Upselling doesn’t have to be a dirty word. In fact, it can help you make your customers happier.
What comes to mind when you think of the word upsell?
For many of us, it might bring up images of sleazy salespeople trying to line their pockets by selling us extra stuff we don’t need.
And, unfortunately, sometimes that does happen.
Anyone who’s spent time buying a car from a dealership can attest to that.
But when used properly, upselling can actually bring you closer to your customers, while bringing you more revenue, better retention and lower churn.
Three Reasons Why “Upsell” Isn’t a Dirty Word
Note: often, people use the term “upselling” when what they really mean is “cross-selling.”
A quick explanation of the differences:
Upselling is a strategy to sell a more expensive version of a product that the customer already has (or is buying), or to add extra features or add-ons to that product. If I’m buying a 32” TV and the salesperson offers me a 40” TV or an extended warranty, that’s an upsell.
Cross-selling is a strategy to sell products that are different — but possibly related — to the product the customer already has (or is buying). If I’m buying a TV and the salesperson offers me a PlayStation, that’s a cross-sell.
Both methods are useful, and both essentially do the same thing: help the customer get more value from your business, and help your business get more loyalty and revenue from the customer.
Let’s look at the three biggest benefits of upselling and cross-selling.
1) When Done Right, Upselling Builds Deeper Relationships with Your Customers
Putting up selling into perspective you can describe it as helping your customers win.
Here’s an example: a few months ago, I checked into a hotel on a weekend trip with my wife. As we were checking in, the clerk offered me an upsell: would I like to add breakfast for two — normally £29 — to my room rate for “just” £15?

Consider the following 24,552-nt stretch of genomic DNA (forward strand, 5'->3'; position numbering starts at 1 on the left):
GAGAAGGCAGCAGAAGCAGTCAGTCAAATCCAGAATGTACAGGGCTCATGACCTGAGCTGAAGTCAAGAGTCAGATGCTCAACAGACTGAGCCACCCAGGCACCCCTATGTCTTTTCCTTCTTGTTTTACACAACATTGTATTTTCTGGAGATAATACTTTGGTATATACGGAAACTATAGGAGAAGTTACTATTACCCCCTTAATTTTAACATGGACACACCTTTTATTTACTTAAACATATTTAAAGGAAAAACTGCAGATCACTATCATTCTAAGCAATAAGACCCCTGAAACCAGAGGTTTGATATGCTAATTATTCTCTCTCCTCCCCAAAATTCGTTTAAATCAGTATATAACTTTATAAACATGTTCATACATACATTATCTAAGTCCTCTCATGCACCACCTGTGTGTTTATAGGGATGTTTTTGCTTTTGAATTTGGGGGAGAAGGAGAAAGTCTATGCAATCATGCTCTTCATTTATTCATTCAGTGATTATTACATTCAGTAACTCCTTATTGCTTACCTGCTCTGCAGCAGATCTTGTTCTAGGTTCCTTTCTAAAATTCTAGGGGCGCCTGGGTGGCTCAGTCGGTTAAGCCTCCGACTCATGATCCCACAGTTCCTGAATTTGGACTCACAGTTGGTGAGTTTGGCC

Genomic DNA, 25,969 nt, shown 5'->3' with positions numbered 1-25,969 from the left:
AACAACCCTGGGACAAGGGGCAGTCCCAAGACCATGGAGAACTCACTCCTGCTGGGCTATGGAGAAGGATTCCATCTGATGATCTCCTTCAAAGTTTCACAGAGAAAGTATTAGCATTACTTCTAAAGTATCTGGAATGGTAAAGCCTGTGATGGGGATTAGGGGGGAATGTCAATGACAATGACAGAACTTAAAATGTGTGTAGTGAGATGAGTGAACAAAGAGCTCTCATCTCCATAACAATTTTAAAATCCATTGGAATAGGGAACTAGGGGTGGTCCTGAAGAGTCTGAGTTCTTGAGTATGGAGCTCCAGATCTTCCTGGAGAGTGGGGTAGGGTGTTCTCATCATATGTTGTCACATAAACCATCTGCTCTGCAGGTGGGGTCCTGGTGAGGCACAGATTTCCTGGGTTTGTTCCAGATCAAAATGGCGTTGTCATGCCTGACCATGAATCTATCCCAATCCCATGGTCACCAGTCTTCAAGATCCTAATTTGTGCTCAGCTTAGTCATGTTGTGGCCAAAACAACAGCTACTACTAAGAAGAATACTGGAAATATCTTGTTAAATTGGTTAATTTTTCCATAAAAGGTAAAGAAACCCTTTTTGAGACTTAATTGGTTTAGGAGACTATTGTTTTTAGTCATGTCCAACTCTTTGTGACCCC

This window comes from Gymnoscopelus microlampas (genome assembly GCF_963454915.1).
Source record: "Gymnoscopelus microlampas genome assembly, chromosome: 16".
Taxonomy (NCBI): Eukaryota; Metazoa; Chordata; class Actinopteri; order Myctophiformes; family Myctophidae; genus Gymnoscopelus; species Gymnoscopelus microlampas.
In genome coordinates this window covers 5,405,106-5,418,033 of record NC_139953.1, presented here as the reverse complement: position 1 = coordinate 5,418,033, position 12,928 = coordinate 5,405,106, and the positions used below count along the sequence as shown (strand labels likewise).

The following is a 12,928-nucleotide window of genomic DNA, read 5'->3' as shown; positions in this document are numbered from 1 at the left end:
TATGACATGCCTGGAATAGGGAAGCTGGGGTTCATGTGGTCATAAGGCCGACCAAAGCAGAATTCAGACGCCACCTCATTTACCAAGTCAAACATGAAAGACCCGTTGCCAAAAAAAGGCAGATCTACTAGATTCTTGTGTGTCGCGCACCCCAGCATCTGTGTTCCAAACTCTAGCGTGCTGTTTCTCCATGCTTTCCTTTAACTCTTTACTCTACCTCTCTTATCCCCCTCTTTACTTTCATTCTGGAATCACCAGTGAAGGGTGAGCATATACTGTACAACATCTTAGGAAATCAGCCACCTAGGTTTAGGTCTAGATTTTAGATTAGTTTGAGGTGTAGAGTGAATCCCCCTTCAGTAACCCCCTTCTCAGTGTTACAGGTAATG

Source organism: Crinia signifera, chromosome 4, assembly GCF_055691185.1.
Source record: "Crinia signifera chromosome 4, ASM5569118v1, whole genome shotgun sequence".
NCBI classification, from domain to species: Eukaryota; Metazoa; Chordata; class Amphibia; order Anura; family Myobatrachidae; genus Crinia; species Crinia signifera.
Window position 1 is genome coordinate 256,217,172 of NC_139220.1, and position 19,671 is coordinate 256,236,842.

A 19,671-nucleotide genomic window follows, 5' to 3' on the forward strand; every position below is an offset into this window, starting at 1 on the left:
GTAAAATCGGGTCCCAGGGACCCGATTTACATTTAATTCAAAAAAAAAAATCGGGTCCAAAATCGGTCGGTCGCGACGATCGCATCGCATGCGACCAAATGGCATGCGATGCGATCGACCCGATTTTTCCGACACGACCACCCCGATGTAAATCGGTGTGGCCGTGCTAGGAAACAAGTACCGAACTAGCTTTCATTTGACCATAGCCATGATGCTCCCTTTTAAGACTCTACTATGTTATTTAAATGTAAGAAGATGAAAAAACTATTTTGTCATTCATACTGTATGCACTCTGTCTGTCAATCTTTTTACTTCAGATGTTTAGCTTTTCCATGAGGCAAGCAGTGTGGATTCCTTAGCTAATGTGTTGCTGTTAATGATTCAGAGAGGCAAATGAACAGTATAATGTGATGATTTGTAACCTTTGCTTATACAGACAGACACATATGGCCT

I accepted without hesitation, and I was happy to do so. At £14 cheaper than the standard rate, I felt like taking the upsell offer was an easy win.
From the hotel’s perspective, they upsold me on additional services that I otherwise would not have purchased, made extra profit, and built a deeper relationship with me, as that breakfast is one more opportunity that they’ll get to serve me.
A clear win for them, too.
Takeaway: Upselling isn’t just a sales tactic; it’s a customer happiness tactic that can help you build deeper relationships with customers by delivering more value.
2) Upselling Is Easier Than Selling to New Customers, and It Helps You Grow
In the book Marketing Metrics, the authors share a fascinating finding from their research: The probability of selling to a new prospect is 5-20%. The probability of selling to an existing customer is 60-70%.
That’s a big gap.
But when we think about it, it really shouldn’t surprise us.
Wouldn’t we much rather buy from a company we already trust than one we’ve never done business with before?
Not only is upselling easier than selling to a customer for the first time, but it can help you grow faster. So many e-commerce companies focus all of their efforts on getting new customers, when an even bigger opportunity often lies untouched in front of us: making our existing customers happy and selling more to them.
Takeaway: Upsells are an easy win for growing your bottom line and accelerating your path to profit.
3) Upselling Increases Customer Lifetime Value (CLV)
Here’s a great example of a well-done support upsell a friend shared with me when they called for roadside assistance.